April 15 is coming…and as of right now, the due date to file your 2020 taxes isn’t likely to change. But the pandemic—and its subsequent unemployment rates, stimulus relief packages, shifts to WFH or self-employment, etc.—have really thrown a wrench into the status quo. (Heck, we can’t even meet with our CPA in person this year.) That’s why we caught up with Lisa Greene-Lewis, TurboTax expert and CPA, to discuss the biggest changes to expect when filing your 2020 taxes, from virtual meetings to stimulus check check-ins.
1. Your Tax Appointment Will Likely Be Virtual
Many if not all CPAs are now offering tax services online, with TurboTax reporting a 70 percent increase in people using TurboTax Live. As for how this will change your appointment: You’ll likely need to scan and upload your tax documents to a secure portal ahead of your Zoom session, but otherwise it’s basically the same. (You know, besides having to have the old “wait you’re on mute” convo with Morty from H&R Block.)
2. You May Be Eligible for the Earned Income Tax Credit
The Earned Income Tax Credit is a tax break designed to support low- to moderate-income workers and families, and it’s basically available to anybody who saw a lower income this past year than in previous years and earns less than a certain threshold amount (for reference: $53,330 for a jointly-filing couple with two kids). Qualifying for it will either reduce what you owe or increase your refund. (For a family with three or more qualifying kids, that could mean getting up to $6,600 back, says Greene-Lewis.) Note that you have to have earned at least some income in 2020, and your eligibility is tied to either your 2019 or 2020 income—whatever is going to land you a bigger credit.
3. You May Be Able to Claim a Higher Stimulus Payment
Stimulus payments are not taxable income, but if you didn’t receive the full amount that you’re eligible for, Green-Lewis instructs that you can claim more, in the form of the recovery rebate credit. See, the IRS based those initial payments on your 2019 income, but let’s say you lost your job or had a baby (a new dependent) in 2020. This is the IRS’s chance to reconcile those life changes, so you get the amount you’re owed. That said, if you’ve already received the maximum amount of 2020 stimulus, you cannot claim more, regardless of life changes. (One perk: if you accidentally got too much, you don’t have to pay it back, says Greene-Lewis.)
4. If You Take the Standard Deduction, You Can Still Write Off Charitable Donations
In previous years, if you chose the standard deduction when filing, you couldn’t claim any charitable donations. But for 2020, under the CARES Act, you can claim up to $300 in cash donations to a charitable cause. (If you itemize your tax return, you can’t take the $300 CARES Act deduction, but you can deduct up to 60 percent of your adjusted gross income for qualifying charitable donations.)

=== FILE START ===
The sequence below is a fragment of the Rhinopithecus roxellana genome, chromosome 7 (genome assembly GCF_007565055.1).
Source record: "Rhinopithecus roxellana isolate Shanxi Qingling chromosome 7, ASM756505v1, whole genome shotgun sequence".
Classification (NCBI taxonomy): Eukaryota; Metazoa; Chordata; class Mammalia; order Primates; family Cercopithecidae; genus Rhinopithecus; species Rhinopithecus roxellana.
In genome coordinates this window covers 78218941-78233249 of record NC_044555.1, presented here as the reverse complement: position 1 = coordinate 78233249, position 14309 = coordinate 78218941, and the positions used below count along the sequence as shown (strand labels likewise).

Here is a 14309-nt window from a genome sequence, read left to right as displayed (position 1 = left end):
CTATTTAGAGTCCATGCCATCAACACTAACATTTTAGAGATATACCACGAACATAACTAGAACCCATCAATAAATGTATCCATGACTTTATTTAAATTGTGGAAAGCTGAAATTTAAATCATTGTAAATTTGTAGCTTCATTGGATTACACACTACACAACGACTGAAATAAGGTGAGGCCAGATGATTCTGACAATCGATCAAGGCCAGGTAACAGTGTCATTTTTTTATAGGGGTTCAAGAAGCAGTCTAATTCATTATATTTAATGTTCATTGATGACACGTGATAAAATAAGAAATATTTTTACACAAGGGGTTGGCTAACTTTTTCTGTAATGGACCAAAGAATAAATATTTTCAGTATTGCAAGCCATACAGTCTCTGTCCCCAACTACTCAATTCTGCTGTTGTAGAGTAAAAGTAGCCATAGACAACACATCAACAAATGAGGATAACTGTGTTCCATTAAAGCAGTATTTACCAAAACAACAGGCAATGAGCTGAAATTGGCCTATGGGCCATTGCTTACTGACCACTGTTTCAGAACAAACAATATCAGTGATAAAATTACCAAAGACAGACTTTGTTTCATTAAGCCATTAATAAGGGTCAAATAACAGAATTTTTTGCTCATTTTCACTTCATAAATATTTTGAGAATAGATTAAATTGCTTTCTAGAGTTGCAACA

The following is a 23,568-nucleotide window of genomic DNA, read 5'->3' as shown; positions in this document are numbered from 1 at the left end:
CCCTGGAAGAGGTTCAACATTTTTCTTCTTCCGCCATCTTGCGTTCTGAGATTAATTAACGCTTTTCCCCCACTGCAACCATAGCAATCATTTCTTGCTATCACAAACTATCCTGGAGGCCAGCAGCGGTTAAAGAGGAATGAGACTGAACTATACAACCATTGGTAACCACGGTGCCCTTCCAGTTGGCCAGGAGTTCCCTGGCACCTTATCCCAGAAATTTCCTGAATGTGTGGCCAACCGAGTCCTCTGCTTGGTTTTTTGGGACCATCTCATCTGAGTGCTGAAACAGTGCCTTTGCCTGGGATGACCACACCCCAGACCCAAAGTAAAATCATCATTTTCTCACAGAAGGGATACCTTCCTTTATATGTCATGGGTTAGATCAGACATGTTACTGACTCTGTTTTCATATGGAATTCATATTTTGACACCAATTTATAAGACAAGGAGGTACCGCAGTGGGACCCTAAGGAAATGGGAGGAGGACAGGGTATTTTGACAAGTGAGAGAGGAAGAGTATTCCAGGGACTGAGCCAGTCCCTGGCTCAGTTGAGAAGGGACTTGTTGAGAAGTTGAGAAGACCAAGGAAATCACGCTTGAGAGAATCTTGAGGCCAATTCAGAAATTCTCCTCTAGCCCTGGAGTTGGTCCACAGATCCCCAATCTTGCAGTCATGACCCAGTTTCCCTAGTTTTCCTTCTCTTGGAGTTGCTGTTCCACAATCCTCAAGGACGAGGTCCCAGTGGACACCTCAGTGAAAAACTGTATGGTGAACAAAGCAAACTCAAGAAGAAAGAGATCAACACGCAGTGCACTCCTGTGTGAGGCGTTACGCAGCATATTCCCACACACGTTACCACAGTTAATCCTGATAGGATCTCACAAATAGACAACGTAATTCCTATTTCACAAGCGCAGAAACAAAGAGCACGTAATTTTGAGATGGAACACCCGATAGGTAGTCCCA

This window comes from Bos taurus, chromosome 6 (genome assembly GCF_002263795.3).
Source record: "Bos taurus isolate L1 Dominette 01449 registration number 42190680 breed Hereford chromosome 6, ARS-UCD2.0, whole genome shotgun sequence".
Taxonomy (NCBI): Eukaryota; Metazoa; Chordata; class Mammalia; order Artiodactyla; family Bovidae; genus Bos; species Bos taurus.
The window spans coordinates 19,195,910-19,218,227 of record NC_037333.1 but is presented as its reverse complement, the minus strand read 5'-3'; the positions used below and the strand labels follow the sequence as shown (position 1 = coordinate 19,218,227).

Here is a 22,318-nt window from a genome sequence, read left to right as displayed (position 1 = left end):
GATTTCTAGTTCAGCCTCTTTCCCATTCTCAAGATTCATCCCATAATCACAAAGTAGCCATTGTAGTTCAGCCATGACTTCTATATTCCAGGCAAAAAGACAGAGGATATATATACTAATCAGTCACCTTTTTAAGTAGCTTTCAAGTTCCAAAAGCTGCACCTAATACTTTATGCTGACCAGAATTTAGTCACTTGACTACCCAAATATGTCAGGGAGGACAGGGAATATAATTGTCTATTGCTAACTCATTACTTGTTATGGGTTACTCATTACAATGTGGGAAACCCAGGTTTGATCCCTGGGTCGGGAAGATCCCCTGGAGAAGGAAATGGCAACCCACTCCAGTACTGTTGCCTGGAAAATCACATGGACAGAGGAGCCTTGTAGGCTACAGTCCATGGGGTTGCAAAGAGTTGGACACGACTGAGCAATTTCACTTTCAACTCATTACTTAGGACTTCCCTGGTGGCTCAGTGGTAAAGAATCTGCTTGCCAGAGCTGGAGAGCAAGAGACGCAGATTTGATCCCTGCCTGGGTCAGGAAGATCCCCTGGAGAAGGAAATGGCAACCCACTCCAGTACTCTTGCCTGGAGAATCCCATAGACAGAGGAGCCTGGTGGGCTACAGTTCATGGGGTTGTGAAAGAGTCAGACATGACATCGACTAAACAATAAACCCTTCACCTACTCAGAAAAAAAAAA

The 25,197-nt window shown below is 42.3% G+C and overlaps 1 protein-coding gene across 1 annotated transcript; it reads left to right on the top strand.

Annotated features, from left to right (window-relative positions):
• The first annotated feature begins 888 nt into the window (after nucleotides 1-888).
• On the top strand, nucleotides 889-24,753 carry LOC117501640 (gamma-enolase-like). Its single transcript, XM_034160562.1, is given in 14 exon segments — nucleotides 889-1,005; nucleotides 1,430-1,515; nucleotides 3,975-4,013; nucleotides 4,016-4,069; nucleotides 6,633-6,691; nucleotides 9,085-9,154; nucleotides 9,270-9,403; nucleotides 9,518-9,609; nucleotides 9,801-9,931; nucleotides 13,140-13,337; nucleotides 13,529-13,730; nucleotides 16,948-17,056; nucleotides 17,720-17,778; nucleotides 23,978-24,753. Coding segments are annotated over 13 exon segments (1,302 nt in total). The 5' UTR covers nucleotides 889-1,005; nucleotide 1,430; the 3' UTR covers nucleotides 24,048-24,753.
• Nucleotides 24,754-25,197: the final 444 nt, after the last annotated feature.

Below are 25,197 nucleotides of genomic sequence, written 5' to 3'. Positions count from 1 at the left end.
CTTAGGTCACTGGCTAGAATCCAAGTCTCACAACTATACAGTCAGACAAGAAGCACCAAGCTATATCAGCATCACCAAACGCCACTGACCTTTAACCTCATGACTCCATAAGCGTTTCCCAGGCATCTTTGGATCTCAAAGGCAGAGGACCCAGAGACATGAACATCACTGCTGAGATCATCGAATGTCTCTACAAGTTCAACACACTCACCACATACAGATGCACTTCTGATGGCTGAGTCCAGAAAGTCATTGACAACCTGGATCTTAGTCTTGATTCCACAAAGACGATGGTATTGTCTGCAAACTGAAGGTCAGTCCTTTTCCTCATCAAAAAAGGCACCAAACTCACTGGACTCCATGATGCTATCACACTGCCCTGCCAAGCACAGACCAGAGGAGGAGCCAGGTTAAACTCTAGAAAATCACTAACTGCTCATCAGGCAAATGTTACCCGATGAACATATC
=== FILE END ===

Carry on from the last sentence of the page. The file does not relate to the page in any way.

5. You May Have Additional Write-Offs If You Added a Side Hustle
To compensate for income loss during the pandemic, a lot of people picked up side gigs such as working for a food delivery platform or teaching remote courses. Greene-Lewis explains that for anyone newly supplementing their income with self-employment, there are tax implications and additional write-offs. For example, you can deduct mileage if you’re driving for a delivery service or any fees you paid to get activated as an employee on a platform like Instacart.
6. If You Lived in Two Different States, You May Have to Pay Taxes to Both
When the pandemic hit, many workers fled cities for more space and privacy. But if you had a physical address in two different places, you may be on the hook for taxes in both states, says Greene-Lewis. The IRS usually looks at two different factors for this, she explains. 1) If you lived in two different states for over 183 days and 2) Where you kept your personal belongings, where you registered to vote and where your DMV records say you live. That said, a lot of states have reciprocal agreements where they won’t double tax you. (Check here to find out if your situation applies.)
7. If You Got a PPP Loan, How You Spent It May Be Tax-Deductible
If you received a PPP (Paycheck Protection Program) loan back in the spring, it was not considered taxable income. (The goal was to help keep your business afloat during a difficult time—not to create an additional tax burden.) As of December—and the passing of the second stimulus bill—recipients got another boost: Any expense a small business owner had to cover with a PPP loan (rent, utilities, etc.) are officially tax-deductible. In other words, a PPP loan won’t affect your tax filing.